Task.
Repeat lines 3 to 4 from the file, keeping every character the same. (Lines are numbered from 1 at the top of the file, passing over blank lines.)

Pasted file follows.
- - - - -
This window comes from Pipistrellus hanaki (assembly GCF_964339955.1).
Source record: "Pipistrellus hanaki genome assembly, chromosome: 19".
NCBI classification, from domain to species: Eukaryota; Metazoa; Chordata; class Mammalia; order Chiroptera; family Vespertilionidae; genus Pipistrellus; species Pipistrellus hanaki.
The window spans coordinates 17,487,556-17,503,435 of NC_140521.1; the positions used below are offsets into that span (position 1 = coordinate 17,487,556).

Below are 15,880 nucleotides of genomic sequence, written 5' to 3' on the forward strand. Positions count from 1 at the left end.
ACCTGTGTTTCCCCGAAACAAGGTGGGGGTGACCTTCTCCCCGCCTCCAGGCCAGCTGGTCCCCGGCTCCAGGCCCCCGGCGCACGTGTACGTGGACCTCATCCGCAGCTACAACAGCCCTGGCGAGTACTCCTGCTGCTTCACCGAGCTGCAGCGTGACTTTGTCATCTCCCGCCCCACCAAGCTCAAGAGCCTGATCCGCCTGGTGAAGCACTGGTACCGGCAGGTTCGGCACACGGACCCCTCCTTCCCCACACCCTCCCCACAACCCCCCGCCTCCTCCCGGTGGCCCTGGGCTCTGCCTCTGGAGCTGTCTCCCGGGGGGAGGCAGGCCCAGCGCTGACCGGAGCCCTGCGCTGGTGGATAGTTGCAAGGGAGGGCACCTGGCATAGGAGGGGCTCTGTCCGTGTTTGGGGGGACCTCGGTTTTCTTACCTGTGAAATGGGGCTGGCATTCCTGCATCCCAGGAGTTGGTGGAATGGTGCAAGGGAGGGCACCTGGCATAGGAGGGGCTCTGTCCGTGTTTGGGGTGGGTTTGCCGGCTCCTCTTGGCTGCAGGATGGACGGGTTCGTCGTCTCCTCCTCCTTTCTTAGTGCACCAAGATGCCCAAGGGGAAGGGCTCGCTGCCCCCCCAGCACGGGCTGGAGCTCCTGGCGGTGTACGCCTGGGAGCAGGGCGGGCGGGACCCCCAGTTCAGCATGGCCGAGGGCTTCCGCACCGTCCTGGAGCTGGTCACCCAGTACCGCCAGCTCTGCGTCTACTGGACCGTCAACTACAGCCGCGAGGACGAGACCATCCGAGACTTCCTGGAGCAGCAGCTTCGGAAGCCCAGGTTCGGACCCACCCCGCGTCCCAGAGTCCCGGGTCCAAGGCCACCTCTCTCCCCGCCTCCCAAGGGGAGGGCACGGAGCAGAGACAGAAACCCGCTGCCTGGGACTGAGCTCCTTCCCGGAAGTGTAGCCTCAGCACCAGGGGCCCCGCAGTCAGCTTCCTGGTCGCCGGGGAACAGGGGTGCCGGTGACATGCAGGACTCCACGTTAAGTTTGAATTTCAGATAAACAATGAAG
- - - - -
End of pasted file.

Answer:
NCBI classification, from domain to species: Eukaryota; Metazoa; Chordata; class Mammalia; order Chiroptera; family Vespertilionidae; genus Pipistrellus; species Pipistrellus hanaki.
The window spans coordinates 17,487,556-17,503,435 of NC_140521.1; the positions used below are offsets into that span (position 1 = coordinate 17,487,556).